Then I saw recently an article at The Atlantic about a guy, Noah Dyer, who thinks the world would be a better place if we were to give away all semblance of privacy:
As he sees it, our insistence on a right to privacy empowers elites to keep secrets. “The smartest people in any society will gain whatever advantage they have over others—whatever the system is, they’re going to work it,” he says. He sees information as a source of asymmetric advantage, one used by corporate barons and other powerful people with access to it. If only everyone had access to the same information, he says, society would be fairer and more equal—we’d all be able to take advantage of the best possible information.
He thinks most of us would live more ethically too. He is extremely ethically consistent, adhering to his own value system far more than most people, he explained. Yet he hypothesized that being recorded would make him behave even better…
These quotes from Dyer could be taken straight out the book. One of the leaders of the Circle goes on the this massive diatribe about how secrets just lead people to act badly, and there aren’t really any circumstances in which people could be justified in keeping them. While this is evidently an extreme view, it’s interesting to see people espousing it in the public.
The Circle was a really interesting book. While it had some silly aspects, it made me think about the way the relationship between technology and society, and more specifically the extent to which we have given away our privacy to these huge corporations. It also got me thinking about how these tech companies, while trying to “make the world a better place” and also make bucket loads of cash, in the process can do some pretty dodgy things. They don’t necessarily set out to be invasive and all-encompassing, but sometimes that’s how it ends up.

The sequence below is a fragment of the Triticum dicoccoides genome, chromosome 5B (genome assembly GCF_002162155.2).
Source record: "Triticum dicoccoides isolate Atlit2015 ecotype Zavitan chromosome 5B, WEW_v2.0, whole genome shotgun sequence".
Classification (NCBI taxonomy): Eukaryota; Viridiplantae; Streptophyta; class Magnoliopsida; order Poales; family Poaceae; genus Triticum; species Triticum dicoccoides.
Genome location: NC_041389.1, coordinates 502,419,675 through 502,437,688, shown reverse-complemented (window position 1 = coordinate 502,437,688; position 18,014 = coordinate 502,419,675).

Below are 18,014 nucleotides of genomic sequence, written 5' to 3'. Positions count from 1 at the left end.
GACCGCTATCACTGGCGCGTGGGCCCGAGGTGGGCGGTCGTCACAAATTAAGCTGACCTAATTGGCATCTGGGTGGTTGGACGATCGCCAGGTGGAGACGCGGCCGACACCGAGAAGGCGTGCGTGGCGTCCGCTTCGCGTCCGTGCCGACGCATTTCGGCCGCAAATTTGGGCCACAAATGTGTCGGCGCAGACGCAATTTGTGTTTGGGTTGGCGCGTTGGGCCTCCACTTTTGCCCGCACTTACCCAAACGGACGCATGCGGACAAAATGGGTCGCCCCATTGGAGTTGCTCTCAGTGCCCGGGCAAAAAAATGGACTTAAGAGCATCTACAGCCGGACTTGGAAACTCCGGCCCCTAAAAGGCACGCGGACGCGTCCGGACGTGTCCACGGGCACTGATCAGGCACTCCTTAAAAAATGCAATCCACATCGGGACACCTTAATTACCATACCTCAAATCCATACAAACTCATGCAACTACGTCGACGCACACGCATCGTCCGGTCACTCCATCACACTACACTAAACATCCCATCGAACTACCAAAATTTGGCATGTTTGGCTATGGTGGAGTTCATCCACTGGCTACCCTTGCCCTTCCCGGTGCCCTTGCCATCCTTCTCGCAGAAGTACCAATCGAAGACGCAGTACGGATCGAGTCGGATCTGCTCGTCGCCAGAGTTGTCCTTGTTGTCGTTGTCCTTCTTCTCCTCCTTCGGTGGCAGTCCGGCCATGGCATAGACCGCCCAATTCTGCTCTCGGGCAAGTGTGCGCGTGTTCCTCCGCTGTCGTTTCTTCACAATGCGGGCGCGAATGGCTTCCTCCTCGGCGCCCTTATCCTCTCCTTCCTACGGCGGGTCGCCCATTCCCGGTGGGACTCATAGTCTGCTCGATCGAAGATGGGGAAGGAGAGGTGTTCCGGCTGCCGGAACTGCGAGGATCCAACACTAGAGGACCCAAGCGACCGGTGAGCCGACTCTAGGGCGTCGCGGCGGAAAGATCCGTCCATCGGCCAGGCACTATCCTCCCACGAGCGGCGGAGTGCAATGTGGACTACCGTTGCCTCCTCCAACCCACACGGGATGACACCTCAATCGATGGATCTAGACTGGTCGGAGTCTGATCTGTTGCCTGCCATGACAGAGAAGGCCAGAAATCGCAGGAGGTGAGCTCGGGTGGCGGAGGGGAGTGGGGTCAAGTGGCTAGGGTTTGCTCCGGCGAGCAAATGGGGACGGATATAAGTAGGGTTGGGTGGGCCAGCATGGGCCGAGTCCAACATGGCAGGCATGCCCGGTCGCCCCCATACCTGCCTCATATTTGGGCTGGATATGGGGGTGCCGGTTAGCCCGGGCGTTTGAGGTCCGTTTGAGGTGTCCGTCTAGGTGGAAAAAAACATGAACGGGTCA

How can we, as individuals, respond when these companies are accumulating too much power over our lives? I think there are two answers to this question. One, we can make conscious decisions as consumers to think about the ramifications of our choices of products. Do we want Google to know everything about us? Should we support instead a smaller, less monstrous competitor? Do I want to pay for a product, or do I want it to be free and my personal information traded away? Personally, I’ve taken steps to de-Google my life, and after reading the book, you might well too.
Secondly, and more broadly, I think governments have a role in regulating the market power of some of these huge companies. The problem is that such regulation is no small task – technology moves quickly, and by the time regulators gather the necessary information and make a case, sometimes the situation has already changed. Another problem is the sheer size of these international technology companies – it seems difficult for a country to regulate a company which is global in reach. The European Union’s bodies have been doing an okay job of this as far as I can see, but there’s a lot more work to be done.
What we can’t afford to do is to be apathetic about the challenges around privacy and market power that companies such as Google and Facebook are creating. These issues matter, and are worth thinking about and acting on.
Cover image copyright Penguin
Edited 17 September + 2 October